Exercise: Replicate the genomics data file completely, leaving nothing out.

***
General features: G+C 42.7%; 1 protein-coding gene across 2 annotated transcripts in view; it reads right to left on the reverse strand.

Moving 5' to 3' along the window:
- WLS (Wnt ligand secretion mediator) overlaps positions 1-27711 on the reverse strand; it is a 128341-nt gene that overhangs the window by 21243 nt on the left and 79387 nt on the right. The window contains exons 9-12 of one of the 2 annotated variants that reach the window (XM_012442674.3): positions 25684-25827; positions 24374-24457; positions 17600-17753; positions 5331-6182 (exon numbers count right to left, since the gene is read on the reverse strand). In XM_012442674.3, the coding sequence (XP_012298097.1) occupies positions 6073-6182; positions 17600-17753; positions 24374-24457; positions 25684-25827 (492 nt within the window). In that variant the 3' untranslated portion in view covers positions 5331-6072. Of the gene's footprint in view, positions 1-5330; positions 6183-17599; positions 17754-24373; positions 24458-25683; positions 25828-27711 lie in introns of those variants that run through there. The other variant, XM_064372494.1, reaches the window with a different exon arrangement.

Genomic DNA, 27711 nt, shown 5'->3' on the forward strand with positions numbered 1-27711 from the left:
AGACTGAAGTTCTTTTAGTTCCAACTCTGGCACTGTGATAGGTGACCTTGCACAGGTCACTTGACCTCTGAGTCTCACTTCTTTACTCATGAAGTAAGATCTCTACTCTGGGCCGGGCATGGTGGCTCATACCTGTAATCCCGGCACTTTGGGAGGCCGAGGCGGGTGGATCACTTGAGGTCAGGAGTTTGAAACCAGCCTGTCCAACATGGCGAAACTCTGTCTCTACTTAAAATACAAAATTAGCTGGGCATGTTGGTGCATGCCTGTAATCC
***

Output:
General features: G+C 42.7%; 1 protein-coding gene across 2 annotated transcripts in view; it reads right to left on the reverse strand.

Moving 5' to 3' along the window:
- WLS (Wnt ligand secretion mediator) overlaps positions 1-27711 on the reverse strand; it is a 128341-nt gene that overhangs the window by 21243 nt on the left and 79387 nt on the right. The window contains exons 9-12 of one of the 2 annotated variants that reach the window (XM_012442674.3): positions 25684-25827; positions 24374-24457; positions 17600-17753; positions 5331-6182 (exon numbers count right to left, since the gene is read on the reverse strand). In XM_012442674.3, the coding sequence (XP_012298097.1) occupies positions 6073-6182; positions 17600-17753; positions 24374-24457; positions 25684-25827 (492 nt within the window). In that variant the 3' untranslated portion in view covers positions 5331-6072. Of the gene's footprint in view, positions 1-5330; positions 6183-17599; positions 17754-24373; positions 24458-25683; positions 25828-27711 lie in introns of those variants that run through there. The other variant, XM_064372494.1, reaches the window with a different exon arrangement.

Genomic DNA, 27711 nt, shown 5'->3' on the forward strand with positions numbered 1-27711 from the left:
AGACTGAAGTTCTTTTAGTTCCAACTCTGGCACTGTGATAGGTGACCTTGCACAGGTCACTTGACCTCTGAGTCTCACTTCTTTACTCATGAAGTAAGATCTCTACTCTGGGCCGGGCATGGTGGCTCATACCTGTAATCCCGGCACTTTGGGAGGCCGAGGCGGGTGGATCACTTGAGGTCAGGAGTTTGAAACCAGCCTGTCCAACATGGCGAAACTCTGTCTCTACTTAAAATACAAAATTAGCTGGGCATGTTGGTGCATGCCTGTAATCC